One of the movie’s best scenes takes place in a conference hall in Germany, where Pitt is trying to drum up support for more allied troops to fight in Afghanistan. He comes armed with a whiteboard, and he deploys a bewildering flow chart about the dynamics of insurgency and counterinsurgency, but Tilda Swinton, playing a German member of parliament, blows it all to hell. She points out that the reason for invading Afghanistan was to crush Al Qaeda, which was based there with Osama bin Laden, and was pretty much chased out of the country in the first months of the invasion. After so many years of stalemate against the Taliban, what is the purpose of continuing to fight?

      “As an elected representative of the people of Germany, it is my job to ensure that the personal ambitions of those who serve those people are kept in check,” Swinton says. “You have devoted your entire life, general, to the fighting of war, and this situation in Afghanistan for you is the culmination of all your years of training, all your years of ambition. This is the great moment of your life. It is understandable to me that you should have therefor a fetish for completion, to make your moment glorious. It is my job, however, to ensure that your personal ambitions are not entirely delusional and do not carry with them an unacceptable cost for everybody else.”

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  6. Back in 1970 as a 21 year old grunt, on night guard duty in the bush, I had occasions to have some thoughts other than sex, drugs and rock and roll. I wondered what am I doing here. I, the singular. Why was I sitting here, and someone else was driving some general around in jeep, or shuffling papers in Bien Hoa.

    What was I fighting for?? The Army answered. We were fighting against Communism, better to fight them Reds in Vietnam. If that reason did not work. Reason # 2 was, it is your patriotic duty, just like the previous generation, or some crap like that.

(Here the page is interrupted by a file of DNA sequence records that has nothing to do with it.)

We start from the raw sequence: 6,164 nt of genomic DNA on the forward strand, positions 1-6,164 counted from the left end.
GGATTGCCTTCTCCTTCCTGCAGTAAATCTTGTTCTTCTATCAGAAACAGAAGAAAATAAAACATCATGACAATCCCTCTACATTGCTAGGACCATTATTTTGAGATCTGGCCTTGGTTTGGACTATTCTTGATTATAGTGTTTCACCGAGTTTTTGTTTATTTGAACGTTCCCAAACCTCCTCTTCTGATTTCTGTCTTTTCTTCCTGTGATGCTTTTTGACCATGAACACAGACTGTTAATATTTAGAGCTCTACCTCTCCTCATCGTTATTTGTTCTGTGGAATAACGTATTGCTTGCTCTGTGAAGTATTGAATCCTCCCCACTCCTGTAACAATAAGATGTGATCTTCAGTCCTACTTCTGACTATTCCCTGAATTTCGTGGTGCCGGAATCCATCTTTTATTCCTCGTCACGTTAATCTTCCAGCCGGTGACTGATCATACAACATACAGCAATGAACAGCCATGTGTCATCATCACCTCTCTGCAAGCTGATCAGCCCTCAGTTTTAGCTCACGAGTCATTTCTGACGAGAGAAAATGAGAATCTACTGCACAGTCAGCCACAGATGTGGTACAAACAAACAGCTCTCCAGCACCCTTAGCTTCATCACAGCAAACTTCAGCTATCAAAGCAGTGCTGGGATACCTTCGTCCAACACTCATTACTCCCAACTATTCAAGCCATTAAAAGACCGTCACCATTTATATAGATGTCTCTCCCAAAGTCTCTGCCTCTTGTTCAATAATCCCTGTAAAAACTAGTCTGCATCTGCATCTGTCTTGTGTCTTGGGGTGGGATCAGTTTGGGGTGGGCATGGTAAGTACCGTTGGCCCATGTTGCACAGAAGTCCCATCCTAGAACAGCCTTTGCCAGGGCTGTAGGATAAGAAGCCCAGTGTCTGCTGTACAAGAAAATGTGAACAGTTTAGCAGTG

At least back in Vietnam days we had anti-war songs. “I Feel Like I’m Fixin’ To Die Rag” by Country Joe and Fish. (Selected Lyrics below)
    Well, come on all of you, big strong men,
    Uncle Sam needs your help again.
    He’s got himself in a terrible jam
    Way down yonder in Vietnam
    So put down your books and pick up a gun,
    We’re gonna have a whole lotta fun.

    And it’s one, two, three,
    What are we fighting for?
    Don’t ask me, I don’t give a damn,
    Next stop is Vietnam;
    And it’s five, six, seven,
    Open up the pearly gates,
    Well there ain’t no time to wonder why,
    Whoopee! we’re all gonna die.

    Well, come on generals, let’s move fast;
    Your big chance has come at last.
    Now you can go out and get those reds
    ‘Cause the only good commie is the one that’s dead
    And you know that peace can only be won
    When we’ve blown ’em all to kingdom come.

    Come on Wall Street, don’t be slow,
    Why man, this is war au-go-go
    There’s plenty good money to be made
    By supplying the Army with the tools of its trade,
    But just hope and pray that if they drop the bomb,
    They drop it on the Viet Cong.

    We Gotta Get Out Of This Place, was another popular song for us Vietnam.